Optically pumped vertical external cavity surface emitting lasers (OP-VECSELs) evolved to high-power laser sources offering excellent beam-quality, wavelength flexibility and low-noise properties in a compact and simple cavity. Passively modelocked with a semiconductor saturable absorber mirror (SESAM), VECSELs demonstrated fs-pulses with multi-Watt average output powers at gigahertz repetition rates. Electrical pumping (EP) is an obvious step to make these semiconductor lasers even more compact and suitable for chip integration, potentially enabling access to applications such as data communication or optical clocking. With SESAMmodelocked EP-VECSELs, 57-ps pulses with an average output power of 40 mW and 9.5-ps pulses with 7.6 mW have been obtained. However, due to the intrinsic trade-off between electrical and optical properties in the design of EPVECSELs, short pulses at high average output power are difficult to achieve. This challenge was previously addressed in our theoretical guidelines for power scaling and modelocking optimization and later experimentally verified. Here, we report on the successful implementation of an improved design and fabrication scheme for EP-VECSELs, grown and fabricated at ETH Zurich. These lasers enabled a further decrease in pulse duration to 7.3 ps while increasing the average output power to 13.1 mW at 1.46-GHz repetition rate. The shortest pulse duration measured was 6.3 ps with an average power of 6.2 mW. In addition to the modelocking experiments, we present a thorough cw-characterization of our EP-VECSELs of different sizes and in different cavity configurations, pointing out the inevitable trade-off between high-power multi-mode and low-power single-mode operation limiting the modelocking performance.
One of the main advantages of using VECSEL lasers for mode-locked operation is their power scalability. Best
performance data available for mode-locked semiconductor lasers have been achieved with optically pumped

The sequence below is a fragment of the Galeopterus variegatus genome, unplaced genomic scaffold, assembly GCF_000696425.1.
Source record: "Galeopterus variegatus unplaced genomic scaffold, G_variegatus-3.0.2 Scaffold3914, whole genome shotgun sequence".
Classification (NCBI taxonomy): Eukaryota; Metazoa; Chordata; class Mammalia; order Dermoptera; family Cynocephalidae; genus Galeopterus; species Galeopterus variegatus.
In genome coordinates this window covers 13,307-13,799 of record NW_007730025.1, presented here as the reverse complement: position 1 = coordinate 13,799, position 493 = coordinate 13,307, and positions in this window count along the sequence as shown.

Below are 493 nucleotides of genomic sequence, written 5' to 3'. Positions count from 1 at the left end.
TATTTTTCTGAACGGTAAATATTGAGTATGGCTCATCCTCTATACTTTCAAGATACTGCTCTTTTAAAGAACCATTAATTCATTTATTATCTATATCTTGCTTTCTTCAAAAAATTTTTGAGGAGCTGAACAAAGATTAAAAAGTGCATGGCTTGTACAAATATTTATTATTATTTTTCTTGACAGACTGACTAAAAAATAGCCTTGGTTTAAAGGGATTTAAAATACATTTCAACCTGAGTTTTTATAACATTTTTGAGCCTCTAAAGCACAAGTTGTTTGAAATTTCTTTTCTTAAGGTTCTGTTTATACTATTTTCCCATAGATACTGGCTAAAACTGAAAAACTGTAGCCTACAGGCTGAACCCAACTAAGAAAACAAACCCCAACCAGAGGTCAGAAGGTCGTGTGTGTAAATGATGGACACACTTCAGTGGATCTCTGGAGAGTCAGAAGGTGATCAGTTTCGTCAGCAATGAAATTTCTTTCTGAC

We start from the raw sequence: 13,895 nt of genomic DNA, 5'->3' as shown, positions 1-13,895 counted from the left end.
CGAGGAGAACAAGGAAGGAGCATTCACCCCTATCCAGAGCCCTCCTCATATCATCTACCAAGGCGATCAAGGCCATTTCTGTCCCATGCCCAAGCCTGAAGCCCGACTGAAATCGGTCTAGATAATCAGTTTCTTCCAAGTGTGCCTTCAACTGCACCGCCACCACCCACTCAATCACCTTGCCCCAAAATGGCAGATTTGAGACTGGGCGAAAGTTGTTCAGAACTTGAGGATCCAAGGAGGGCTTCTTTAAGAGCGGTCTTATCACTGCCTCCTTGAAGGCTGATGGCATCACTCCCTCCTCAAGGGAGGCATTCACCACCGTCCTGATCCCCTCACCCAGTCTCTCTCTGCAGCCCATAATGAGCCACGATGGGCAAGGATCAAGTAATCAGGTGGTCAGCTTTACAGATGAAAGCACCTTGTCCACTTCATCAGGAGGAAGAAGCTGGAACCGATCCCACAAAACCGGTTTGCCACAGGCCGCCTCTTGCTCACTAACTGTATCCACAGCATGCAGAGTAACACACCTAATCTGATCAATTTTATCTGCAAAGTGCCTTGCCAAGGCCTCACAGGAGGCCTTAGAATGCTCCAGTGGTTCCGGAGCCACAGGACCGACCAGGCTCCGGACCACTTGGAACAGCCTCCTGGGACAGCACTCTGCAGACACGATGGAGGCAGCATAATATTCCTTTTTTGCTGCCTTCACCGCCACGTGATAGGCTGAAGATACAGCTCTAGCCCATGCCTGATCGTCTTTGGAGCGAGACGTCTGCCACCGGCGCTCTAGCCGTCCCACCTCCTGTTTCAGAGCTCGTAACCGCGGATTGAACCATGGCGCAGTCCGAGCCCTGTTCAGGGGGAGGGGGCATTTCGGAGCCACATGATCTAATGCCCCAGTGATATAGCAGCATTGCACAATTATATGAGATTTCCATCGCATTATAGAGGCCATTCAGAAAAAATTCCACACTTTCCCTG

VECSELs, reaching pulses in the femtosecond regime and average powers in the watt regime.<sup>1</sup> This advantage
is challenging for electrically pumped VECSELs, where a homogeneous carrier injection into the center must be
provided in order to maintain a single-mode operation for large diameter devices.
In this paper we investigate the current injection from the bottom contact of a VECSEL design, and estimate
the leakage of the hole current. Then we introduce two designs that can reduce the leakage current and enhance
the injection into the center of the device, thereby increasing the simulated output power by more than 20% in
CW-mode while maintaining an optimal gain profile suitable for single-mode operation.
Fundamental mode operation along with high output power is a major challenge for an electrically pumped VECSEL
(EP-VECSEL) suitable for passive modelocking. We present an experimental study on the influence of the intermediate
DBR reflectivity on the beam quality and the output power of EP-VECSELs. For designs with reflectivities of 90%, 82%
and 71% the highest possible power for the best achievable beam quality was 15.1 mW (M<sup>2</sup> = 1.1, 82% device). We can
demonstrate that a correctly chosen intermediate DBR reflectivity is necessary for both good beam quality and high
power, and that a trade-off in power has to be accepted.
Vertical External Cavity Surface Emitting Lasers (VECSELs) feature scaling to large active areas and combine
surface emission with high optical power output. In principle, they can be designed with electrical pumping
operating in continuous wave or passively mode-locked operation. In this paper, our design and modeling
activities towards a high power passively mode-locked VECSEL are described. In particular, design towards
single mode high-power CW operation is discussed as prerequisite for passive mode-locking.